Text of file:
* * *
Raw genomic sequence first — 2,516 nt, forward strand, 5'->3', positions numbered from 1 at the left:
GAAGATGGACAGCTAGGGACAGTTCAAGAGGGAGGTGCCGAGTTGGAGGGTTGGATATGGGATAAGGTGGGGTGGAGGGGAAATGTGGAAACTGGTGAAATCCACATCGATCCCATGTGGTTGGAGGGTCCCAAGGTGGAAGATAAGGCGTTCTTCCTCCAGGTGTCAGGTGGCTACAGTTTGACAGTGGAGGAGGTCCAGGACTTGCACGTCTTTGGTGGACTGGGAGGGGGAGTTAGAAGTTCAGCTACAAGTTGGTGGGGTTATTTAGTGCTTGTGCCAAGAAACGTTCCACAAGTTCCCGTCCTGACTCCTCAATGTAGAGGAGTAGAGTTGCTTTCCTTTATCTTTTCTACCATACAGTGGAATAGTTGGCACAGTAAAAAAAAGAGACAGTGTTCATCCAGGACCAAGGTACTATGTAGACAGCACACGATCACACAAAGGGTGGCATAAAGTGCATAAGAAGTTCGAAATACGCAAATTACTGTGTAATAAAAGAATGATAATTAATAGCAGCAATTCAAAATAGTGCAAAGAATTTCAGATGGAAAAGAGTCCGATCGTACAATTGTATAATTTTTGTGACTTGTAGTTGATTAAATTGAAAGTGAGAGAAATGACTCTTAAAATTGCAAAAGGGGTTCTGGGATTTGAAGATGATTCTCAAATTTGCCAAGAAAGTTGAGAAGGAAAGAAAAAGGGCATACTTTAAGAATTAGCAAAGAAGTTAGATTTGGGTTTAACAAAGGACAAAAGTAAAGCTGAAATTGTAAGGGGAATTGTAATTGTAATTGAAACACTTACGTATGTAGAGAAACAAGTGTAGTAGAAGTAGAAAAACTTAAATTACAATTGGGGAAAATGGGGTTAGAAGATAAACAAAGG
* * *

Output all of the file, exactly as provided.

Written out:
Raw genomic sequence first — 2,516 nt, forward strand, 5'->3', positions numbered from 1 at the left:
GAAGATGGACAGCTAGGGACAGTTCAAGAGGGAGGTGCCGAGTTGGAGGGTTGGATATGGGATAAGGTGGGGTGGAGGGGAAATGTGGAAACTGGTGAAATCCACATCGATCCCATGTGGTTGGAGGGTCCCAAGGTGGAAGATAAGGCGTTCTTCCTCCAGGTGTCAGGTGGCTACAGTTTGACAGTGGAGGAGGTCCAGGACTTGCACGTCTTTGGTGGACTGGGAGGGGGAGTTAGAAGTTCAGCTACAAGTTGGTGGGGTTATTTAGTGCTTGTGCCAAGAAACGTTCCACAAGTTCCCGTCCTGACTCCTCAATGTAGAGGAGTAGAGTTGCTTTCCTTTATCTTTTCTACCATACAGTGGAATAGTTGGCACAGTAAAAAAAAGAGACAGTGTTCATCCAGGACCAAGGTACTATGTAGACAGCACACGATCACACAAAGGGTGGCATAAAGTGCATAAGAAGTTCGAAATACGCAAATTACTGTGTAATAAAAGAATGATAATTAATAGCAGCAATTCAAAATAGTGCAAAGAATTTCAGATGGAAAAGAGTCCGATCGTACAATTGTATAATTTTTGTGACTTGTAGTTGATTAAATTGAAAGTGAGAGAAATGACTCTTAAAATTGCAAAAGGGGTTCTGGGATTTGAAGATGATTCTCAAATTTGCCAAGAAAGTTGAGAAGGAAAGAAAAAGGGCATACTTTAAGAATTAGCAAAGAAGTTAGATTTGGGTTTAACAAAGGACAAAAGTAAAGCTGAAATTGTAAGGGGAATTGTAATTGTAATTGAAACACTTACGTATGTAGAGAAACAAGTGTAGTAGAAGTAGAAAAACTTAAATTACAATTGGGGAAAATGGGGTTAGAAGATAAACAAAGG